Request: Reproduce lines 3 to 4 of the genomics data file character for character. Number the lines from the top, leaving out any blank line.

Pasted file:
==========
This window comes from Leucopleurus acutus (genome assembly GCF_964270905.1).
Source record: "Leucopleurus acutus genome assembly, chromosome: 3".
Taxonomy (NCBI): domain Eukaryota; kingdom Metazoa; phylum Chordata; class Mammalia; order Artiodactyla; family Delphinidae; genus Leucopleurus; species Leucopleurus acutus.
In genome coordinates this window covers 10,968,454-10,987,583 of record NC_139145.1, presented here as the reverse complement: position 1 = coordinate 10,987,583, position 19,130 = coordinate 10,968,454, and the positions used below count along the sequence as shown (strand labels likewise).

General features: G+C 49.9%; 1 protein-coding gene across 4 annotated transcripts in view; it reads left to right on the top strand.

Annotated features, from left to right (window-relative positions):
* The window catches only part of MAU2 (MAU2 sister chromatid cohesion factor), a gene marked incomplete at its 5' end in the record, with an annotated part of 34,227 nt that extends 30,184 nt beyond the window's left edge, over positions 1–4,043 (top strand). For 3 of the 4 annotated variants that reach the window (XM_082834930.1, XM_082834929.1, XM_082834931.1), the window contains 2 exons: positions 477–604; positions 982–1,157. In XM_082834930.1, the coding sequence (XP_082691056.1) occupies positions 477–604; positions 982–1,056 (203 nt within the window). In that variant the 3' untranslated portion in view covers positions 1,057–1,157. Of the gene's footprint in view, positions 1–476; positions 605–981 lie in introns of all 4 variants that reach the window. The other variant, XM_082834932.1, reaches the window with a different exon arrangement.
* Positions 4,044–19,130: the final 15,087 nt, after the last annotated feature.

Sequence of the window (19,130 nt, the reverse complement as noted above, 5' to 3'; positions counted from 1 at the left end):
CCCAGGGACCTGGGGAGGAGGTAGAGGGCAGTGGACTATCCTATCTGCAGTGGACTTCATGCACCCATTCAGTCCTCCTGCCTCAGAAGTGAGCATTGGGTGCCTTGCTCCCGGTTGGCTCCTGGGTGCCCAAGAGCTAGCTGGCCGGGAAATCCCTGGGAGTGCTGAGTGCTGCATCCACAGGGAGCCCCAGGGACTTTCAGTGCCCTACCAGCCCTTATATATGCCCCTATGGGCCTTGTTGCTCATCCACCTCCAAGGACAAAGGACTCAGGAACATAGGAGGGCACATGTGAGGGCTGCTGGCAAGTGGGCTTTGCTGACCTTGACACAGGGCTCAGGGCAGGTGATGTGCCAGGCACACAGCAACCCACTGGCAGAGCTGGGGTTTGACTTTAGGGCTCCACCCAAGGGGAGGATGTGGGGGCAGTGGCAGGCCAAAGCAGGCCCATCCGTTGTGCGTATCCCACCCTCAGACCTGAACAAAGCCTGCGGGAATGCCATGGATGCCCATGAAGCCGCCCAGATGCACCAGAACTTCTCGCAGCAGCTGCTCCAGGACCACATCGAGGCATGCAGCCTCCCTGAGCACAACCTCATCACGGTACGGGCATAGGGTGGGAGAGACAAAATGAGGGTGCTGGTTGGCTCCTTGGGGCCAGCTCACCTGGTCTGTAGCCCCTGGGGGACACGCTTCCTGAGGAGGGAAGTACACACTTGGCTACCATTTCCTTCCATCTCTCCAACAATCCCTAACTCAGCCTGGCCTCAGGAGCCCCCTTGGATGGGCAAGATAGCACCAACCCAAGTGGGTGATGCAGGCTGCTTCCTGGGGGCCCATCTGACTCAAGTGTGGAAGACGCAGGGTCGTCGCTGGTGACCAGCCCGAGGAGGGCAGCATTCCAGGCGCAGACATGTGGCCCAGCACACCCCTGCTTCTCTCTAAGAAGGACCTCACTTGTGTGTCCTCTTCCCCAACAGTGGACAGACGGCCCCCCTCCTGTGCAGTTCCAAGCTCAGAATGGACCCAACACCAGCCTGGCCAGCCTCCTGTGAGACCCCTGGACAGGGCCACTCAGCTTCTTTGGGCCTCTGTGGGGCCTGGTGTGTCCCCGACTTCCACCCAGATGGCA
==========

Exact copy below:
Taxonomy (NCBI): domain Eukaryota; kingdom Metazoa; phylum Chordata; class Mammalia; order Artiodactyla; family Delphinidae; genus Leucopleurus; species Leucopleurus acutus.
In genome coordinates this window covers 10,968,454-10,987,583 of record NC_139145.1, presented here as the reverse complement: position 1 = coordinate 10,987,583, position 19,130 = coordinate 10,968,454, and the positions used below count along the sequence as shown (strand labels likewise).